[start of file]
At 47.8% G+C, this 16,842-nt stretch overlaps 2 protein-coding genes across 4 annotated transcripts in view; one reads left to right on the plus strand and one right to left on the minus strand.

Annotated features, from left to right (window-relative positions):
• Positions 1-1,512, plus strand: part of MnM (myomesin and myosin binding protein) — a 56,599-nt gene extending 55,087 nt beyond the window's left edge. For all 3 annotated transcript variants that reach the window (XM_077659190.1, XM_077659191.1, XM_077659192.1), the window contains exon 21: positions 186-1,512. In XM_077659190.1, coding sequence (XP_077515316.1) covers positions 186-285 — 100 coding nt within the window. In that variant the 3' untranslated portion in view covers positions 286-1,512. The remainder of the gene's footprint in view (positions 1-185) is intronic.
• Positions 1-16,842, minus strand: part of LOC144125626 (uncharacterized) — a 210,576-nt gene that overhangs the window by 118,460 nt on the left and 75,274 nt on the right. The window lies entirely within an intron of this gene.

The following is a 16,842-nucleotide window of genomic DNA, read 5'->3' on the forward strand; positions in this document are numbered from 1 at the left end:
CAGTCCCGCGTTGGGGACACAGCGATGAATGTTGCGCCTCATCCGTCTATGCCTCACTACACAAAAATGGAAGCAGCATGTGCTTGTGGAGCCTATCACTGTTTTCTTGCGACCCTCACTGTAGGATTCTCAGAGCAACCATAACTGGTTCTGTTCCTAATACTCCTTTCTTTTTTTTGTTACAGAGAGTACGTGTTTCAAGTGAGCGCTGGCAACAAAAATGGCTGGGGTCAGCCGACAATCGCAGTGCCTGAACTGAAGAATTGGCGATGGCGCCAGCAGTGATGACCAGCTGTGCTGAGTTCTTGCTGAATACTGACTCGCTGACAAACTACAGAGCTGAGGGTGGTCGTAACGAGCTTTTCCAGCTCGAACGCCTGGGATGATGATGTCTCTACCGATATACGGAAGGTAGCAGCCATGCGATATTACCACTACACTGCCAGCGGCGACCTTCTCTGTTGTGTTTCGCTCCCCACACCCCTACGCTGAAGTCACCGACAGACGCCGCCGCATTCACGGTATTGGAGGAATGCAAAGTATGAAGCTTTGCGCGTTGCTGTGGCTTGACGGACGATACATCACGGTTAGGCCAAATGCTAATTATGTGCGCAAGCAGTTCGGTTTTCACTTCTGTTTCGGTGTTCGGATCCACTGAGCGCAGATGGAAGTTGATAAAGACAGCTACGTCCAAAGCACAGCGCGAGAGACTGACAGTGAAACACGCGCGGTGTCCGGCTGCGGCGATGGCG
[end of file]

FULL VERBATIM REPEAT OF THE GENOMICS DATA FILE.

At 47.8% G+C, this 16,842-nt stretch overlaps 2 protein-coding genes across 4 annotated transcripts in view; one reads left to right on the plus strand and one right to left on the minus strand.

Annotated features, from left to right (window-relative positions):
• Positions 1-1,512, plus strand: part of MnM (myomesin and myosin binding protein) — a 56,599-nt gene extending 55,087 nt beyond the window's left edge. For all 3 annotated transcript variants that reach the window (XM_077659190.1, XM_077659191.1, XM_077659192.1), the window contains exon 21: positions 186-1,512. In XM_077659190.1, coding sequence (XP_077515316.1) covers positions 186-285 — 100 coding nt within the window. In that variant the 3' untranslated portion in view covers positions 286-1,512. The remainder of the gene's footprint in view (positions 1-185) is intronic.
• Positions 1-16,842, minus strand: part of LOC144125626 (uncharacterized) — a 210,576-nt gene that overhangs the window by 118,460 nt on the left and 75,274 nt on the right. The window lies entirely within an intron of this gene.

The following is a 16,842-nucleotide window of genomic DNA, read 5'->3' on the forward strand; positions in this document are numbered from 1 at the left end:
CAGTCCCGCGTTGGGGACACAGCGATGAATGTTGCGCCTCATCCGTCTATGCCTCACTACACAAAAATGGAAGCAGCATGTGCTTGTGGAGCCTATCACTGTTTTCTTGCGACCCTCACTGTAGGATTCTCAGAGCAACCATAACTGGTTCTGTTCCTAATACTCCTTTCTTTTTTTTGTTACAGAGAGTACGTGTTTCAAGTGAGCGCTGGCAACAAAAATGGCTGGGGTCAGCCGACAATCGCAGTGCCTGAACTGAAGAATTGGCGATGGCGCCAGCAGTGATGACCAGCTGTGCTGAGTTCTTGCTGAATACTGACTCGCTGACAAACTACAGAGCTGAGGGTGGTCGTAACGAGCTTTTCCAGCTCGAACGCCTGGGATGATGATGTCTCTACCGATATACGGAAGGTAGCAGCCATGCGATATTACCACTACACTGCCAGCGGCGACCTTCTCTGTTGTGTTTCGCTCCCCACACCCCTACGCTGAAGTCACCGACAGACGCCGCCGCATTCACGGTATTGGAGGAATGCAAAGTATGAAGCTTTGCGCGTTGCTGTGGCTTGACGGACGATACATCACGGTTAGGCCAAATGCTAATTATGTGCGCAAGCAGTTCGGTTTTCACTTCTGTTTCGGTGTTCGGATCCACTGAGCGCAGATGGAAGTTGATAAAGACAGCTACGTCCAAAGCACAGCGCGAGAGACTGACAGTGAAACACGCGCGGTGTCCGGCTGCGGCGATGGCG